This is already a massive post, and those comments of yours I haven't addressed are because I largely agree with them, I just think it's important to spell out why the Left are accused of antisemitism, to recognise that there is a problem of antisemitism on the Left, and that to blame it on conspiracy and smear campaigns is only making things worse by trafficking in the language of antisemitism. Again, I'd make the distinction between antisemitism and racism again here, because this carries a world of language and nuance unique to this one prejudice.

 

Apologies if not everything I said here made sense - I studied the machinations of the far-right a lot at university, and when it comes to the specificity of prejudice I tend to sort of jump from point to point, forgetting if I've necessarily joined the dots.

Edited by BomberPat

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1 hour ago, BomberPat said:

We're sort of in the middle of two points here - I think what you're talking about is where a lot of the unwitting antisemitism (or, more generously, that which can be perhaps incorrectly read as antisemitism) of the Left can come from; a rejection of moneyed, powerful interests goes hand-in-hand with left wing politics.

Unfortunately, it also treads dangerously close to the realms of antisemitism when you're not careful about your rhetoric - antisemitism is built on the notion of the Jews as unpatriotic, corrupt financiers, with a controlling stake in the global financial sector, and in the media. So when people talk of accusations of antisemitism being a smear campaign by a shady, moneyed cabal controlling the media, they're speaking the language of antisemitism (not for nothing, incidentally, that the word 'cabal' is itself of Hebrew origin, derived from the kabbalah - the very way we talk about secretive powerful groups is coloured by an assumption of Jewishness).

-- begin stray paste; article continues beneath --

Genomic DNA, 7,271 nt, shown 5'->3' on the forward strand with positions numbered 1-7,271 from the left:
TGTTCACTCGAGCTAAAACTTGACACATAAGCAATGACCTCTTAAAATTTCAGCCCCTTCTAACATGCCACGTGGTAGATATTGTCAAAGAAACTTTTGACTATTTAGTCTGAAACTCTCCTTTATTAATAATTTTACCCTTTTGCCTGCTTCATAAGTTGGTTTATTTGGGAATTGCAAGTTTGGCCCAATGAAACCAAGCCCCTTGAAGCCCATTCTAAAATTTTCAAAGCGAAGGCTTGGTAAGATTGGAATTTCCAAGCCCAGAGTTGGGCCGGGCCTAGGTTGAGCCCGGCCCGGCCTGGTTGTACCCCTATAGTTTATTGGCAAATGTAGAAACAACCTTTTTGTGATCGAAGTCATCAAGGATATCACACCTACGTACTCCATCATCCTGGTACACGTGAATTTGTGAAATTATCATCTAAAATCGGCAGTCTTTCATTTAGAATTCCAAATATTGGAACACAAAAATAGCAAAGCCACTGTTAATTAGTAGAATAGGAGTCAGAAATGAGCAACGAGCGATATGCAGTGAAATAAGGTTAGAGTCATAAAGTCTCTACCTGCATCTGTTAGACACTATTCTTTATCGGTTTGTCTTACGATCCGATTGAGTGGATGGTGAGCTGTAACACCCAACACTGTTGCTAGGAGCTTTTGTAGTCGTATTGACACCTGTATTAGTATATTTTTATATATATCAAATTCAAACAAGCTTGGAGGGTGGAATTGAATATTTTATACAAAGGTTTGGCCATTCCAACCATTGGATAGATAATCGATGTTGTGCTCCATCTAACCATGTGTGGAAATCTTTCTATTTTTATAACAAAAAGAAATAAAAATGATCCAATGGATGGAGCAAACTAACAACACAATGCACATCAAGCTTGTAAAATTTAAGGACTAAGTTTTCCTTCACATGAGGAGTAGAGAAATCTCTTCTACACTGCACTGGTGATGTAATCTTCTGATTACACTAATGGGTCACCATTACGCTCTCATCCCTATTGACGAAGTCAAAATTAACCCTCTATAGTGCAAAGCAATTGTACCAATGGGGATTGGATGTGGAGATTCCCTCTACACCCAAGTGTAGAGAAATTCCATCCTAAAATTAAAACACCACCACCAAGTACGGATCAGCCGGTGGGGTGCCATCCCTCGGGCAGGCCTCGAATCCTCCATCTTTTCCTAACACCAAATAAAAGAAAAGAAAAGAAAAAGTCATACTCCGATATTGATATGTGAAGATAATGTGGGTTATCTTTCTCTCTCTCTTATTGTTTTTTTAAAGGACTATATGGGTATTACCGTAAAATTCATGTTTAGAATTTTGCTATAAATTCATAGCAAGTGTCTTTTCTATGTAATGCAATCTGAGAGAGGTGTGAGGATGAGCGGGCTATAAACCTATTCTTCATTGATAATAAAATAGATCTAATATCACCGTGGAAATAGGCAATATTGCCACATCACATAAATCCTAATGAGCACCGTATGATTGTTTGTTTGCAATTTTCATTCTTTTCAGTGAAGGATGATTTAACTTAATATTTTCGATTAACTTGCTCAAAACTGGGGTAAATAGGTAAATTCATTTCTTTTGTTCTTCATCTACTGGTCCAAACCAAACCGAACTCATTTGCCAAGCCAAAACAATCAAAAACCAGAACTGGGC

Yes, that's very true. Given that I made a point earlier about semiotics and the psycho-semantic nature of language, I should've been more careful using that term.

It's because I recognise that we do need to be careful that I agree that there is a problem in the modern Left movement with failing to deal with anti-Jewish racism in the way it used to, and the way it goes after anti-BME racism, misogyny, and homophobia. 

Bear in mind that (assuming you're of similar age to myself) we grew up during the Blair/Bush/Afghanistan/Iraq years, so for me, when I use any term to imply conspiracy and corruption, it's usually in reference to the likes of Halliburton, the Carlyle Group, Murdoch et al., so I sometimes forget that that's not what others might be hearing; hence I take your point.

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Whether the intention was antisemitic or not, one has to be aware of the reading of it, and willing to engage with the criticism. And fundamentally I think "the Left" has an issue with freezing up when confronted with that kind of criticism - we're not racist, because we're the good guys, so if we're being accused of it there must be something untoward going on.

But you only need to spend five minutes reading the replies on Twitter to any thread about antisemitism to see people (nominally on the Left) making allegations about the influence of powerful Israeli lobbies, and how it's all a smear campaign, all made up to attack Corbyn, or whoever they're defending today.